Gov. Chris Sununu is convening a group of 25 Granite State millennials to provide insights and policy recommendations on issues affecting them.
On Sept. 21, Sununu issued an executive order establishing the Governor’s Millennial Advisory Council, which holds monthly meetings to discuss pertinent topics and provide feedback to the governor on how to provide solutions. According to the executive order, millennials are defined as those born between 1980 and 2000.
In the press release accompanying the executive order, Sununu said: “We have to ensure that New Hampshire remains the best place to live, work and raise a family for all Granite Staters, and the Millennial Advisory Council is a big step in the right direction. The Council will offer insights and policy recommendations to attract and retain a millennial workforce and work to address other issues that millennials face all across the Granite State. I look forward to working with the council to develop steps to continue to make sure New Hampshire works for everyone.”
The idea for the council originated from two graduates of the Leadership Mount Washington Valley Community Connections: Austen Brenier, White Mountain community engagement coordinator at the National Forest Foundation, and Jessica Wright, local food systems advocate at Upper Saco Valley Land Trust. Brenier graduated from the program in June while Wright graduated in 2016. Both Brenier and Wright are also associated with an organization called Supporting the Active Young Professionals of the Mount Washington Valley (STAY MWV).
Sununu was the keynote speaker at the graduation in June when Brenier and Wright approached him with a letter proposing the creation of a millennial advisory council. Brenier and Wright said they stayed in peripheral contact with several of Sununu’s staffers as they crafted the council’s composition and how it would operate. This included conversations with the governor’s special assistant, Alexander Fries, who is now chair of the council.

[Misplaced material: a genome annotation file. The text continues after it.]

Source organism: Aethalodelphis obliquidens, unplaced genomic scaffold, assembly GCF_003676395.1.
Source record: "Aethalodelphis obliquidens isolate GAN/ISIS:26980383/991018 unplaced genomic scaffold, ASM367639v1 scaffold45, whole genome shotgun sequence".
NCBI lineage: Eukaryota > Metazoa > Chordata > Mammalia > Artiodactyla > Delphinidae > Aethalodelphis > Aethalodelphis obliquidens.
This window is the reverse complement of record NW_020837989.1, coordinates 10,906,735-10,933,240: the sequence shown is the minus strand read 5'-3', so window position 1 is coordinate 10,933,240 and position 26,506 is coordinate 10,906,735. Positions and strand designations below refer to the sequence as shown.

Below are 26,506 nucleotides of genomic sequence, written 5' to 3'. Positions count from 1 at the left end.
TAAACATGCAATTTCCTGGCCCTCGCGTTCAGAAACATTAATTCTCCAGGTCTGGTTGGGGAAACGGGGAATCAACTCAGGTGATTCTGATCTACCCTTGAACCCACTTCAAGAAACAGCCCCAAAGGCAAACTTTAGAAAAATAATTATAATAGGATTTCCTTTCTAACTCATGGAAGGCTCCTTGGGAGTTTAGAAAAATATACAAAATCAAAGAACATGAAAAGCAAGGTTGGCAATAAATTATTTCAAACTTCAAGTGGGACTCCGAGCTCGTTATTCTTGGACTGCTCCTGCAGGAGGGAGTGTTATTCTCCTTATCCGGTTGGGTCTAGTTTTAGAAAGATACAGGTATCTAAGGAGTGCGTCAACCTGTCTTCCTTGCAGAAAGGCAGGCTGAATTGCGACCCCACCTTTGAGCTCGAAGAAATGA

Recommendations for qualified candidates were solicited from local organizations and chambers of commerce before being reviewed by Sununu’s staff. Both Brenier and Wright were appointed to the council by the governor.
In an interview with NH Journal, Brenier said the inspiration for the idea came from a desire to attract young people to work and stay in New Hampshire, as well as making sure the millennial perspective was heard by policymakers.
“The problem that I see is not that we need jobs but more of the right jobs,” Brenier said. “We need jobs that are going to pay a livable wage so you can get a place, get a car, and still make student loan payments but not have to work two or three jobs on top of your nine-to-five job.”
Wright said in an interview with NH Journal that while her professional background has her inclined to discuss environmental issues, the council will take a broad approach to ensure every members’ concerns are heard. She also said millennials are an important part of the population to include in policy discussions due to generational divide in life experiences.
“I think every generation brings their own lens to the table, so we look at things in a different way than another generation might because we’ve experienced life in a different way,” Wright said. “I think there’s value in all generations coming together on a problem, not just young people and not just experienced people. It’s all about people coming together and taking real stock in what their passions and opinions are.”
Another member of the council is Kwame Ohene-Adu, chief product development engineer at FreshAir Sensor LLC in Lebanon. In an interview with NH Journal, Ohene-Adu said his focus is on finding ways to ensure those who come to New Hampshire for college stay in the workforce instead of leaving for employment out of state. He said he also plans to discuss his experience moving to the U.S. from Ghana and subsequently working in the Upper Valley as a way to explain his ideas on how to bring young professionals to New Hampshire.
Ohene-Adu said incorporating millennials to parse out issues affecting them is the most effective way to find practical solutions.
“I’ve seen a few times where people are designing things for students or a certain subset of people but aren’t getting enough input from them and then it’s not as effective as they think it is,” Ohene-Adu said. “I think it’s important to have a voice and input into how these things are going to happen and how the state is going to try to draw millennials here.”
The council’s first meeting is on Wednesday at the Executive Council Chambers in Concord at 6 p.m.